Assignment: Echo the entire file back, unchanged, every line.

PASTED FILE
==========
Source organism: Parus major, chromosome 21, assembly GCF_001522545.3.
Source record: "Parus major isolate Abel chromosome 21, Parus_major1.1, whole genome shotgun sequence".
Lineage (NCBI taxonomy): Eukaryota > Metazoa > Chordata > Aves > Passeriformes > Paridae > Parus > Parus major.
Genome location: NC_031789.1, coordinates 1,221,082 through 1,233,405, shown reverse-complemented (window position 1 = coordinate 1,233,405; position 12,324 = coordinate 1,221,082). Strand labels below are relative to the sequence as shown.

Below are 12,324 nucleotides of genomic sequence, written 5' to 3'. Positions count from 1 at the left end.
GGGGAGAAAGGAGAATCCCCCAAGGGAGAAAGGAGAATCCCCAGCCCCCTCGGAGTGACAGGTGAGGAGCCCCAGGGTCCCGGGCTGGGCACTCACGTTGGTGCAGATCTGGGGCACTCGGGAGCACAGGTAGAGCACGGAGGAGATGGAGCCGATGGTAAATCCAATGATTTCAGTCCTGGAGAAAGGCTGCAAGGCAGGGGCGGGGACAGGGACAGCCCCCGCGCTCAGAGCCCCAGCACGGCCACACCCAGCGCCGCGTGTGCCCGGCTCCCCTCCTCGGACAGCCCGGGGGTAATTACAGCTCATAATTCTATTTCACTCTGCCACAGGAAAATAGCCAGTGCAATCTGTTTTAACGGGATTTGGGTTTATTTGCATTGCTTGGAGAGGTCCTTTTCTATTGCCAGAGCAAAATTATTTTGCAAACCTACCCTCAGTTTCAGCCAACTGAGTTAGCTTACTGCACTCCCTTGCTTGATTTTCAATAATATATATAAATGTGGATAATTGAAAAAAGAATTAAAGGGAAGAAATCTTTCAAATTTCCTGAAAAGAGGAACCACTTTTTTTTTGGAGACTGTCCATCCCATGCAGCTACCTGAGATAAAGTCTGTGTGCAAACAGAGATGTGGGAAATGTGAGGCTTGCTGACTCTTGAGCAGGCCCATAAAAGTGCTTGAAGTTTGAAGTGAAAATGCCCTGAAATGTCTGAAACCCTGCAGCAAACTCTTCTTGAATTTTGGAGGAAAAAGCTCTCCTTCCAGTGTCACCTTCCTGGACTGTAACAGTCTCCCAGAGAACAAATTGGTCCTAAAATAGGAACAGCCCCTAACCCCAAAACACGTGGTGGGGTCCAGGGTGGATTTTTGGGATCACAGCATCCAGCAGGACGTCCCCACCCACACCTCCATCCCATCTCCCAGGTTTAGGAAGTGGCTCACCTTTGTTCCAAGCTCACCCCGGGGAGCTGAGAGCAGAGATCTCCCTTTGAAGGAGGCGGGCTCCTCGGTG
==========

Source organism: Parus major, chromosome 21, assembly GCF_001522545.3.
Source record: "Parus major isolate Abel chromosome 21, Parus_major1.1, whole genome shotgun sequence".
Lineage (NCBI taxonomy): Eukaryota > Metazoa > Chordata > Aves > Passeriformes > Paridae > Parus > Parus major.
Genome location: NC_031789.1, coordinates 1,221,082 through 1,233,405, shown reverse-complemented (window position 1 = coordinate 1,233,405; position 12,324 = coordinate 1,221,082). Strand labels below are relative to the sequence as shown.

Below are 12,324 nucleotides of genomic sequence, written 5' to 3'. Positions count from 1 at the left end.
GGGGAGAAAGGAGAATCCCCCAAGGGAGAAAGGAGAATCCCCAGCCCCCTCGGAGTGACAGGTGAGGAGCCCCAGGGTCCCGGGCTGGGCACTCACGTTGGTGCAGATCTGGGGCACTCGGGAGCACAGGTAGAGCACGGAGGAGATGGAGCCGATGGTAAATCCAATGATTTCAGTCCTGGAGAAAGGCTGCAAGGCAGGGGCGGGGACAGGGACAGCCCCCGCGCTCAGAGCCCCAGCACGGCCACACCCAGCGCCGCGTGTGCCCGGCTCCCCTCCTCGGACAGCCCGGGGGTAATTACAGCTCATAATTCTATTTCACTCTGCCACAGGAAAATAGCCAGTGCAATCTGTTTTAACGGGATTTGGGTTTATTTGCATTGCTTGGAGAGGTCCTTTTCTATTGCCAGAGCAAAATTATTTTGCAAACCTACCCTCAGTTTCAGCCAACTGAGTTAGCTTACTGCACTCCCTTGCTTGATTTTCAATAATATATATAAATGTGGATAATTGAAAAAAGAATTAAAGGGAAGAAATCTTTCAAATTTCCTGAAAAGAGGAACCACTTTTTTTTTGGAGACTGTCCATCCCATGCAGCTACCTGAGATAAAGTCTGTGTGCAAACAGAGATGTGGGAAATGTGAGGCTTGCTGACTCTTGAGCAGGCCCATAAAAGTGCTTGAAGTTTGAAGTGAAAATGCCCTGAAATGTCTGAAACCCTGCAGCAAACTCTTCTTGAATTTTGGAGGAAAAAGCTCTCCTTCCAGTGTCACCTTCCTGGACTGTAACAGTCTCCCAGAGAACAAATTGGTCCTAAAATAGGAACAGCCCCTAACCCCAAAACACGTGGTGGGGTCCAGGGTGGATTTTTGGGATCACAGCATCCAGCAGGACGTCCCCACCCACACCTCCATCCCATCTCCCAGGTTTAGGAAGTGGCTCACCTTTGTTCCAAGCTCACCCCGGGGAGCTGAGAGCAGAGATCTCCCTTTGAAGGAGGCGGGCTCCTCGGTG